The Simandou mountains in Guinea groan under some of the richest iron ore anywhere on the planet and winning the licence to mine the steelmaking raw material brings with it billions of dollars for decades to come.
Rio Tinto is developing the southern part of the vast mountain deposit with first production from the massive $20 billion project not expected until late 2018.
The northern part of the Simandou concession is held by BSG Resources, a company in the stable of billionaire diamond magnate Beny Steinmetz, and Brazilian giant Vale (NYSE:VALE).
All work on the BSGR-Vale section has been halted as the government of Guinea under democratically elected president Alpha Condé revisits all mining contracts entered into under previous military regimes and dictatorships.
BSGR was awarded the rights days before the death of Guinea dictator Lansana Conté in 2008 after spending more than $160 million exploring the prospect.
Conté had not long before stripped the Simandou blocks from Rio Tinto which had held the exploration rights since the late 1990, ostensibly over its failure to develop the deposits.
In 2010 BSGR sold a controlling half of its concession to Vale for $2.5 billion. But after forking over the first half a billion dollars the Rio de Janeiro company halted payments, following the opening of a grand jury investigation in the US into BSGR.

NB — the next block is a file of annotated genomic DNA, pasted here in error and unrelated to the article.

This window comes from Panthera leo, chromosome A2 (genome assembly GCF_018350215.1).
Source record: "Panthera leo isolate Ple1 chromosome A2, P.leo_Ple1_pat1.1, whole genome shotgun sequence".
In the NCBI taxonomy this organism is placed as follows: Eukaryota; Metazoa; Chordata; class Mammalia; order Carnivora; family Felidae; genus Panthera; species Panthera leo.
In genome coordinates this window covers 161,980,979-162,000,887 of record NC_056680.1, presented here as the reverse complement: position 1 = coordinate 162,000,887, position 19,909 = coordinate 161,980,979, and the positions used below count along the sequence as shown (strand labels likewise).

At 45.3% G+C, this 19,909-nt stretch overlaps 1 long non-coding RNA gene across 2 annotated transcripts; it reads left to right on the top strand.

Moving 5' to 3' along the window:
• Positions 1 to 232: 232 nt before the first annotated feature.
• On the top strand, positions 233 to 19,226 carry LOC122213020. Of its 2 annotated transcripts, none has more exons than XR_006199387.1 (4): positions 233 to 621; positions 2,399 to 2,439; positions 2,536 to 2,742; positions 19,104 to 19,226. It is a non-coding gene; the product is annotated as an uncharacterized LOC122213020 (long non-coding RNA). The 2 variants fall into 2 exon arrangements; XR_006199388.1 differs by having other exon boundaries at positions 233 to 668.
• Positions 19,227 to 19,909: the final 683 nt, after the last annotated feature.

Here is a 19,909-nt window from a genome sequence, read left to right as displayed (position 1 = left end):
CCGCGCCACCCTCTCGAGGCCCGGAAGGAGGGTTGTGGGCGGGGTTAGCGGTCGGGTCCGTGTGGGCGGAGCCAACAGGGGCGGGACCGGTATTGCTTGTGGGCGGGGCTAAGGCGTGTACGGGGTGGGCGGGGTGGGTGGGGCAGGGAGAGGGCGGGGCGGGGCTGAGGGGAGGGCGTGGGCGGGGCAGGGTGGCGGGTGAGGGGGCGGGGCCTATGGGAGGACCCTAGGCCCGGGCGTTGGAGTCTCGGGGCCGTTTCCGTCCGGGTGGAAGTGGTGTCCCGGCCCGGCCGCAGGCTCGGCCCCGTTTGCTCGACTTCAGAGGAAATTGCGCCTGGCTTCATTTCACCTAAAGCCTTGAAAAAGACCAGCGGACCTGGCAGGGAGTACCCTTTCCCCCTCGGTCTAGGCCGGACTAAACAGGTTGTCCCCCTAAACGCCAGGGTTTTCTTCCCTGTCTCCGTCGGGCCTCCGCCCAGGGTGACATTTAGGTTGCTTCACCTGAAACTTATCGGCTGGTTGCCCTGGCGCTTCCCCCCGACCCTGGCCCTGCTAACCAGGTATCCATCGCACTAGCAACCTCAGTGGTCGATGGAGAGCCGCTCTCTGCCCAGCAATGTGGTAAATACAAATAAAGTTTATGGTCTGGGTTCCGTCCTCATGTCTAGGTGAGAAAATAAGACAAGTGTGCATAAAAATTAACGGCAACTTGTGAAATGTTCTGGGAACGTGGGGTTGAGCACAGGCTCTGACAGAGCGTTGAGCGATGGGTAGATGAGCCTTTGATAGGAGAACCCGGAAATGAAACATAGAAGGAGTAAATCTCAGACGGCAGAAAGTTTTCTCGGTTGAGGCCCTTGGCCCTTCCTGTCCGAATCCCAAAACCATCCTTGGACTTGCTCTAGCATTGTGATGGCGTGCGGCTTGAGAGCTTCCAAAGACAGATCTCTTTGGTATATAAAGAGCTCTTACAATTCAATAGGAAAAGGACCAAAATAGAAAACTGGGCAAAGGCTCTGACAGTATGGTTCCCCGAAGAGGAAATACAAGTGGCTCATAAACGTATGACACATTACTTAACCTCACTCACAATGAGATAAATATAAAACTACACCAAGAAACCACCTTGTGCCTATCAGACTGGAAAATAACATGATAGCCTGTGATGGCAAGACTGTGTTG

The Guinean committee reviewing the agreements and the corruption probe into BSGR is set to hold hearings and make a decision on December 10 when it is widely thought that BSGR would be stripped of its rights.
An article by Ana Mano from The Policy and Regulatory Report in Forbes on Monday argues that "while the death knell may be tolling for BSGR, Vale appears to be still in the race" to develop Simandou:
One way for Vale to remain active in the project and circumvent any legal challenge by Steinmetz could be to buy out BSGR’s stake in the joint venture – VBG—Vale BSGR Limited – according to a Brazil-based industry source, who added that the parties are currently “discussing price.”
The forthcoming decision on BSGR comes on the heels of a visit by Condé to Brazil last week. Despite having the appearance of a state visit, Condé did not officially meet Brazilian President Dilma Rousseff, according to her official presidential schedule.
Yet Condé met with Vale’s director of corporate affairs Rafael Benker for 30 minutes on November 18, according to the person familiar with the matter.
Vale is not the only Brazilian company interested in Guinea's billions of dollars worth of iron ore and related infrastructure projects including a 750 kilometre rail line which could end up attracting more investment than the mine complex itself.
According to the The Policy and Regulatory Report, Condé was invited to Brazil by the Lula Institute, an NGO founded by former president Luiz Inacio Lula da Silva "to foster cooperation with Africa and Latin America".
Lula is said to have close ties to B&A Mineração, an infrastructure and mining investment company set up by Roger Agnelli, former boss of Vale and a large Brazilian bank. Late last year BHP Billiton (ASX, NYSE:BHP) sold its 40% stake in its massive Nimba project in the same district as Simandou to B&A.
Image source: Roussef Flickr Stream